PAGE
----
OpEd: Democratized Markets Still Need Ethics, Right?

588

While everyone (at least it feels like everyone) has chimed in on whether “Wall Street” has been replaced by the masses’ purported democratization of financial markets, a good deal of questions have yet to be answered. A quick recap is in order (try to stay with me here).

A guy nicknamed “Roaring Kitty” claimed in the Reddit “WallStreetBets” chat room that he turned $50K into $48M buying the stock GameStop. That got a hoard of followers to “take on the man” (a hedge fund with a large short position) and squeeze the fund by running the stock up (eventually to over $400) to demonstrate the power of ordinary people in the financial markets. Robinhood, the “people’s” brokerage firm of choice, ran into capital problems, had to find $3.5B really fast which, of course, caught the eyes of regulators which called for House Financial Services Committee hearings to assess blame for……something. Whew!! That’s the very basic story.

Now (if you followed that), with congressional politicians in front of the cameras, the focus became evil hedge funds, nasty short sellers, financial billionaires, etc. and scores of things for regulators to “check in to” so it won’t happen again (snicker). So is this the new democratization of financial markets? Power to the people? Or, basically, same old , same old with a new name?

While regulators, lawyers, politicians and investors begin to sort out exactly what happened in this debacle, one thing is abundantly clear. Some people made a LOT of money and a lot of people LOST a lot of money. And the losers were not just hedge funds. Even though the original target, hedge fund Melvin Capital (who held the GameStop short position) lost billions, a good many small investors also lost a lot. The one BIG thing that always seems to be missing is responsibility and ethics. Ethics and financial markets aren’t usually thought of as compatable, but (just maybe) it may be time to begin thinking that way.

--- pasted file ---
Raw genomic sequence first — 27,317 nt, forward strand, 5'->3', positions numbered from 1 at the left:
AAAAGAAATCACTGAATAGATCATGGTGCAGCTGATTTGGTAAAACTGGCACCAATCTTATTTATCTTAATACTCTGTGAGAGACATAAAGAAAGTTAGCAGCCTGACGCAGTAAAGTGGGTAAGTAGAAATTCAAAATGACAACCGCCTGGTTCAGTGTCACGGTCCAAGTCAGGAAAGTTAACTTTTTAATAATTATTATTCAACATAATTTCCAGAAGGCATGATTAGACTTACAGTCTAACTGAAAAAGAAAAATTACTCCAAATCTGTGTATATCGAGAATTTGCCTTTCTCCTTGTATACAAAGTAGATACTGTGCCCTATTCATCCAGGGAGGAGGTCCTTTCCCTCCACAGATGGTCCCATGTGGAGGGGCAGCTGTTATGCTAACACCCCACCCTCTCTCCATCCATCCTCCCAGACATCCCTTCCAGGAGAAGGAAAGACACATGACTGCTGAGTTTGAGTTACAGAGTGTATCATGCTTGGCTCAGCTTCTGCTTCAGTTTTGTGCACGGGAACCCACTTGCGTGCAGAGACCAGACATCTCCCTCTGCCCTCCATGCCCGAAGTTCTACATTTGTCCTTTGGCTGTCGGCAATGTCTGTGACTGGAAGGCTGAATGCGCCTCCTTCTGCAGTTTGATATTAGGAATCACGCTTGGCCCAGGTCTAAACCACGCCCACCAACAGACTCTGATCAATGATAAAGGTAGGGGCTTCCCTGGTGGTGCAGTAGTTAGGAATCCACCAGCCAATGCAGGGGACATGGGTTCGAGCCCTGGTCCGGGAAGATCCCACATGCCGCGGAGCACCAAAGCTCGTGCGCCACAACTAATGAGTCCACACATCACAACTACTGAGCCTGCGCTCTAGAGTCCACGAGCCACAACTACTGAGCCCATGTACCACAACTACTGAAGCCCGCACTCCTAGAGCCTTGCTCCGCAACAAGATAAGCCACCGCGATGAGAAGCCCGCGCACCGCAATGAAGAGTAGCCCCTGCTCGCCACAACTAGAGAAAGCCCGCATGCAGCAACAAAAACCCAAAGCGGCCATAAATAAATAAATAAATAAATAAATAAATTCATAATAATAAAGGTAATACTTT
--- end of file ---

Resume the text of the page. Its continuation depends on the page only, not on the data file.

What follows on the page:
To be sure, there is nothing wrong (or illegal) in selling a stock short nor taking the opposite position of buying a stock to attempt to ‘squeeze’ a short. But, ethically, enlisting unsophisticated investors to “the party” for one person’s/group’s potential gain is a bit much.

Certainly “Roaring Kitty” did quite well with the trade even though he had nothing to do with the whole event (snicker, snicker). His own words, “My posts did not cause the movement of billions of dollars into GameStop shares.” And, “It is tragic that some people lost money, and my heart goes out to them.” In other words (mine), ‘I didn’t do anything, made a lot of money, too bad for the losers and democratizing financial markets is really cool.’

Maybe social media should stress more ethical behaviorism.

Nah, no money there.


Bill Taylor is Chief Investment Officer of Entoro Wealth, a long-time hedge fund manager and markets specialist, and an unabashed advocate of digital currencies